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Dental Health of School Children -- Oregon, 1991-92

Dental caries remains among the most prevalent diseases of both children and adults. To establish a baseline for monitoring oral disease trends in Oregon, the State Health Division, Oregon Department of Human Resources; Oregon Health Sciences University; and Multnomah County Health Department collaborated in a statewide assessment of oral health needs. Phase 1 (1991-92) evaluated Head Start and elementary school children. Phase 2 (1993) is assessing the oral health of adults. This report presents the results of Phase 1.

The study population was a convenience sample of 2872 Head Start and elementary school children. Seventeen communities representing all of the state's 13 administrative districts were selected to ensure that certain age and racial/ethnic groups were included in the survey. Elementary schools within each community were selected randomly. In the elementary schools, students in first and second grades (aged 6-8 years) and fifth and sixth grades (aged 10-12 years) who returned consent forms (n=2084, approximately 40% of the children in those classes) were examined for dental caries and other oral conditions. Head Start children aged 3-5 years (n=788) were examined at five different programs within the state. Two dental professionals completed clinical examinations following the protocol and criteria used for prevalence surveys conducted by the National Institute of Dental Research (1).

Among children aged 3-5 years, 47% had experienced dental caries (Table_1). Among these children, 4% needed urgent dental care (i.e., had signs of a dental abscess or a statement that the child had been awakened at night by dental pain), 26% needed routine restorative treatment, and 17% had fillings but no active decay.

Among children aged 6-8 years, 55% had experienced dental caries in their permanent or primary teeth or in both (Table_1): 5% required urgent care, 23% needed routine restorative treatment, 24% had had all of their carious lesions filled, and 3% had primary anterior teeth that were decayed but might not require treatment because exfoliation was imminent (i.e., teeth already were loose or all other disease had been treated). Fifteen percent of these children had dental sealant on at least one permanent molar tooth (Figure_1).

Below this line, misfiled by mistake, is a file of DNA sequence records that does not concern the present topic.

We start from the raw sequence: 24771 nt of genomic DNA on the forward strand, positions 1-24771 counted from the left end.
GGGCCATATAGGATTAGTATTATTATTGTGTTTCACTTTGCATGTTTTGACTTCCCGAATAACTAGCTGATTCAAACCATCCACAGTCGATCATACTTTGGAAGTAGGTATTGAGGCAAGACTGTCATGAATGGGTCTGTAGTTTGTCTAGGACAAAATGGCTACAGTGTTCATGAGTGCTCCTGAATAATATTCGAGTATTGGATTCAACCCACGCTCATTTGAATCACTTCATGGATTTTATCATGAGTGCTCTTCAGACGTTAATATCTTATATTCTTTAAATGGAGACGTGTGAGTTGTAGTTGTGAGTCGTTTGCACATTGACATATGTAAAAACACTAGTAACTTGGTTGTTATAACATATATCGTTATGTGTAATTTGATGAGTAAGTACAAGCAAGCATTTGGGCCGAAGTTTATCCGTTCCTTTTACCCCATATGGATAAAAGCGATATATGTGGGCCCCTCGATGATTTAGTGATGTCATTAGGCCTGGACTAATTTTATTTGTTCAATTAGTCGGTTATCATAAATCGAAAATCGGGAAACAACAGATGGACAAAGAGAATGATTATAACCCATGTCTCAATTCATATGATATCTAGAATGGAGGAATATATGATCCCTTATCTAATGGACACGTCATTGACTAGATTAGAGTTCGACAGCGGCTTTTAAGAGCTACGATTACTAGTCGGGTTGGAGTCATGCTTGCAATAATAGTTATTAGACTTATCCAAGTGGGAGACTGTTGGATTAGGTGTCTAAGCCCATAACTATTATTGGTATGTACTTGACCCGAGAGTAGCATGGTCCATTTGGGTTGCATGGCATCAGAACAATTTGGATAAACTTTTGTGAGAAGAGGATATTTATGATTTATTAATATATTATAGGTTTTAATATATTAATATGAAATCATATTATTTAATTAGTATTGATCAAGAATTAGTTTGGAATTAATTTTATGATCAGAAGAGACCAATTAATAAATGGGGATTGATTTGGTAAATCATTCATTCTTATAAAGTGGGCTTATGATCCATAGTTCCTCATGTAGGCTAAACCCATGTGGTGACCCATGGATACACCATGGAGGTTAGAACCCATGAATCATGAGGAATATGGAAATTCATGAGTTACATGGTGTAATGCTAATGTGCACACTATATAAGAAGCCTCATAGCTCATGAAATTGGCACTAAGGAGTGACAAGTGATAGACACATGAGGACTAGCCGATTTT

Among children aged 10-12 years, 2% required urgent care, 20% needed routine restorative treatment, and 24% had all decay treated. Twenty-eight percent of the students had had dental sealant on at least one permanent molar tooth (Figure_1).

When the data were stratified by race/ethnicity, children of minority groups had higher prevalences of dental caries and untreated disease (Table_1). For example, among children aged 6-8 years, American Indians/Alaskan Natives had the highest prevalence of disease, and higher proportions of Asians/Pacific Islanders, Hispanics, and American Indians/Alaskan Natives required dental treatment.

When the data were stratified by urban (greater than or equal to 10,000 population)/rural status, differences appeared in the proportion of children in need of dental care, even among racial/ethnic groups with the lowest disease rates. For example, among 10-12-year-old white children, 16% in urban areas and 26% in rural areas needed dental treatment (p=0.1). Reported by: KR Phipps, DrPH, JD Mason, MPH, Oregon Health Sciences Univ, Portland; DW Fleming, MD, State Epidemiologist, State Health Div, Oregon Dept of Human Resources. Surveillance, Investigations, and Research Br, Div of Oral Health, National Center for Prevention Svcs, CDC.

Editorial Note